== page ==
However, the south Asian country has reported higher single-day case rises than both those countries for almost two weeks.
India’s death toll rose on Saturday by 1021 to 62,550, data from the federal health ministry showed, even as local media reported that some nationwide restrictions on travel could be eased from next week.
Around the world, there have been more than 840,000 deaths, considered a lagging indicator given the two-week incubation period of the virus.
Sydney wins record fifth A-League title
Sydney FC has become the first team to win five A-League championships, defeating Melbourne City 1-0 in the grand final last night.
Socceroo defender Rhyan Grant chested home Luke Brattan’s perfectly-weighted chip in the 100th minute to secure the Sky Blues back-to-back grand final wins and deny a gutsy City a maiden A-League title.
Grant also received the Joe Marston Medal as player of the match.
“Going back-to-back and becoming the most successful club in Australian history at the moment, with five championships is great,” Sydney coach Steve Corica said.
“There was never any doubt about our belief with what we can do.”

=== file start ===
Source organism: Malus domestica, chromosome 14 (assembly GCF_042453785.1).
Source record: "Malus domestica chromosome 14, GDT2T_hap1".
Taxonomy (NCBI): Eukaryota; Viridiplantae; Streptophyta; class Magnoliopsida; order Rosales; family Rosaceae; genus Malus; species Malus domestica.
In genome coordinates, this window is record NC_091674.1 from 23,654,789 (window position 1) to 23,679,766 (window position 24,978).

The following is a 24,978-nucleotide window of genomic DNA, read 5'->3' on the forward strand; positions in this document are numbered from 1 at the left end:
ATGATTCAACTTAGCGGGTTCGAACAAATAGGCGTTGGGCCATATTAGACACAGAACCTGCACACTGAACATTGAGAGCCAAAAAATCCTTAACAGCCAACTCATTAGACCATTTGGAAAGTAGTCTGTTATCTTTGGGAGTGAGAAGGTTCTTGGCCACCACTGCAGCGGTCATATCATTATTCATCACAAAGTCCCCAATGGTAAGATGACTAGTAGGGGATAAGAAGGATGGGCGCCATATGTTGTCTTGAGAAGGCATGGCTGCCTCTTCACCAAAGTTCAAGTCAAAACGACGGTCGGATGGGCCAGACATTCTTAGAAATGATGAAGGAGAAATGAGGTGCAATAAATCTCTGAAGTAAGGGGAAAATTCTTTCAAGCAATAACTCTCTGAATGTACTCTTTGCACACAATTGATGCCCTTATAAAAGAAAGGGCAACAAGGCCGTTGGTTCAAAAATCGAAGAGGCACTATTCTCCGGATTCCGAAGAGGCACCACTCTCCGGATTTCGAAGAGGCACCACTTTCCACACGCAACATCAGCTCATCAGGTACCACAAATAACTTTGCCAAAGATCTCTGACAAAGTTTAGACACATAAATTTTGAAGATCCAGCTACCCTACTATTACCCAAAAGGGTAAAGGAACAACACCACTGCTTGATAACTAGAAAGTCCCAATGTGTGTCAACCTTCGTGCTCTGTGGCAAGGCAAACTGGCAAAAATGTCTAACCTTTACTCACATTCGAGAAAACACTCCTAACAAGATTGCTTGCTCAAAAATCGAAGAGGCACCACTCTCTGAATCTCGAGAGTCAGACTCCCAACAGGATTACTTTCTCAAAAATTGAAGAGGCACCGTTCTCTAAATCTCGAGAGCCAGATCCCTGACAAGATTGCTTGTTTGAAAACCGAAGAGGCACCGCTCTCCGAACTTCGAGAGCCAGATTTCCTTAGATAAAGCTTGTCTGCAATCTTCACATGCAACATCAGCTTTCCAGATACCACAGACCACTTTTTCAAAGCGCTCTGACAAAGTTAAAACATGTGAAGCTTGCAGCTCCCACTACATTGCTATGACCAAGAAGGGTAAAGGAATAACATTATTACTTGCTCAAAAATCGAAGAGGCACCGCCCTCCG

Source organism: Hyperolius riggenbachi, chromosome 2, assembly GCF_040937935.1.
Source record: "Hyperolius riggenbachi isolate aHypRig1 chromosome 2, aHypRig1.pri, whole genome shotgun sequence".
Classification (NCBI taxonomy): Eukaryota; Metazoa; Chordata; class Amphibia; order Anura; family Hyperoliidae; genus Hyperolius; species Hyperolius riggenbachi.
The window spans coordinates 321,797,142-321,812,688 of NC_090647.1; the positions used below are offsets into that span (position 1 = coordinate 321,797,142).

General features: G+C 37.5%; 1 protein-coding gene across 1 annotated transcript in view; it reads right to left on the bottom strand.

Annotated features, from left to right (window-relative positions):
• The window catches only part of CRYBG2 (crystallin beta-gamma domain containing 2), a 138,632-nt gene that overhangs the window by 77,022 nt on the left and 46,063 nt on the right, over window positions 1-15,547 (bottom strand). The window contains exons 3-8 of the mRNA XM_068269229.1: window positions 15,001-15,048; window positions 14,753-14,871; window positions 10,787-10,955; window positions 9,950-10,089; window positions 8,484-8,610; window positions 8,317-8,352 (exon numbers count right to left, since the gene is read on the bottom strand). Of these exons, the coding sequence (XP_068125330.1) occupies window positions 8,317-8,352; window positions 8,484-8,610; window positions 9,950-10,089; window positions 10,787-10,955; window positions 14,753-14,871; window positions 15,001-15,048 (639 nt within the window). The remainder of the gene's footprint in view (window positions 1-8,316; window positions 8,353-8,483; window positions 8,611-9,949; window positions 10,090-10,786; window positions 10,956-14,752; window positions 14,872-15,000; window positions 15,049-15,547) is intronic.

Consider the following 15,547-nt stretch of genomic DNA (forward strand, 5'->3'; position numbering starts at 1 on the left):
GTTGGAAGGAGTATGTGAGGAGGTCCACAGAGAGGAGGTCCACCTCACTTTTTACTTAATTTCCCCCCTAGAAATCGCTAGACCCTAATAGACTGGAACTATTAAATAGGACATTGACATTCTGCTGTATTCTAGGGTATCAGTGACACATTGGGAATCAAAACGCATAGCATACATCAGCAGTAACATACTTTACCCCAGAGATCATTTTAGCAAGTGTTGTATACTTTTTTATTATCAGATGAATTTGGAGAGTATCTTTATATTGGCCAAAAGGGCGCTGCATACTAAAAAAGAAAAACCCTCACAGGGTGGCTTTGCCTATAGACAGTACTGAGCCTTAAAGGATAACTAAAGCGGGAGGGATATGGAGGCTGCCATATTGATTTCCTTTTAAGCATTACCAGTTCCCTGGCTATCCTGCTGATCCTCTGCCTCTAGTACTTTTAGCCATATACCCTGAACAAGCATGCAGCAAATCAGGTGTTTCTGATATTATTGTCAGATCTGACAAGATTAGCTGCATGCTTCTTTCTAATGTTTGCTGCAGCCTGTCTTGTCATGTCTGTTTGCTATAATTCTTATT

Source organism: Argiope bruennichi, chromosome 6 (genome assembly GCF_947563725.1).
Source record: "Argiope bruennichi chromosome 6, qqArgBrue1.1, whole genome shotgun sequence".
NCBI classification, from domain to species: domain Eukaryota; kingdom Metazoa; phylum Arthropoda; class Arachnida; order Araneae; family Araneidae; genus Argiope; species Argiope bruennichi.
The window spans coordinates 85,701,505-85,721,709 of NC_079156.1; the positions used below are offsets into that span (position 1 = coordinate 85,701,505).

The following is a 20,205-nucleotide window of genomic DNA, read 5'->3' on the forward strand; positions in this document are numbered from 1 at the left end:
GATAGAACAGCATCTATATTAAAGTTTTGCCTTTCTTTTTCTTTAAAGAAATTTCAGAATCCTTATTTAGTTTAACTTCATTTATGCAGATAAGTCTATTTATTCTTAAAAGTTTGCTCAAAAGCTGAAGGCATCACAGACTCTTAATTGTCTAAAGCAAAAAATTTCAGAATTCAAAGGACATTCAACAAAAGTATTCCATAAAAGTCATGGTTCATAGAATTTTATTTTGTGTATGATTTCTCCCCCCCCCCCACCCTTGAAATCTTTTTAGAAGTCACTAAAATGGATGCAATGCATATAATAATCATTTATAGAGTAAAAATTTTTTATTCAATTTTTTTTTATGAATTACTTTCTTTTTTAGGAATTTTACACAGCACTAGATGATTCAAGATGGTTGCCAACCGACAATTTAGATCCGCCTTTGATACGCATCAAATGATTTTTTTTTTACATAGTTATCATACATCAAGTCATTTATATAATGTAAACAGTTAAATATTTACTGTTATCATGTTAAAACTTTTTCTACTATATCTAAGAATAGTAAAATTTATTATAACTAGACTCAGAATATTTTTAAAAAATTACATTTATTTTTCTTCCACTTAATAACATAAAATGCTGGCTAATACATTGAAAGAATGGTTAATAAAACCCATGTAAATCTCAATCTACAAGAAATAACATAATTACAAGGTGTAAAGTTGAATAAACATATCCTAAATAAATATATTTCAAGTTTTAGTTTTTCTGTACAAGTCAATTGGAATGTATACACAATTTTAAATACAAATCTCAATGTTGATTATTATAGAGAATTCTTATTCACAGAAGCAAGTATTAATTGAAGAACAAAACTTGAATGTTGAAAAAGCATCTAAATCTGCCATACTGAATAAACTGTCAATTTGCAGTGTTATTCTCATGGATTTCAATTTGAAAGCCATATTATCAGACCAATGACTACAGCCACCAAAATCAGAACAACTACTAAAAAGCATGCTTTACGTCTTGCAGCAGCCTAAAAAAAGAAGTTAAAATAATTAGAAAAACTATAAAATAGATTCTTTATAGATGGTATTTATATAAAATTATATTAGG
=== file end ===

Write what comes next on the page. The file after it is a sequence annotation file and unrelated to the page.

The game went to extra time with scores locked at 0-0 after 90 minutes.
It was also marked by two controversial decisions, with City’s Harrison Delbridge’s 18th-minute goal ruled out following a VAR review and Sydney’s Adam Le Fondre denied a penalty in the 28th.
French hero claims Tour’s second stage
Local hero Julian Alaphilippe has timed a final burst of acceleration to perfection to win stage two of the Tour de France in Nice and claim the leader’s yellow jersey.
The Frenchman kissed his finger and raised it to the sky as he crossed the line, a tribute to his father who died in June.
“I promised myself that I’d win for him,” Alaphilippe said after outsprinting Marc Hirschi and Adam Yates, who completed the podium.
“I hadn’t won a single race this year yet. But I’ve always remained serious with my training despite the difficult moments I went through.”
The stage win, his fifth in four Tours, will anchor his status as a darling of French cycling fans, conquered by his thrilling riding at last year’s edition, when he held the race lead for 14 days.
He is now back in yellow, thanks to time bonuses picked up for winning the stage and on the final climb of the arduous day of riding through mountains north of Nice.
And while Alaphilippe is playing down any hope of winning the overall title in Paris in three weeks, he intends to cling onto the coveted jersey for as long as he can.
“The yellow jersey has to be respected,” he said. “I will defend it with honour.”
– with AAP and Reuters
Make your contribution to independent news
A donation of any size to InDaily goes directly to helping our journalists uncover the facts. South Australia needs more than one voice to guide it forward, and we’d truly appreciate your contribution. Please click below to donate to InDaily.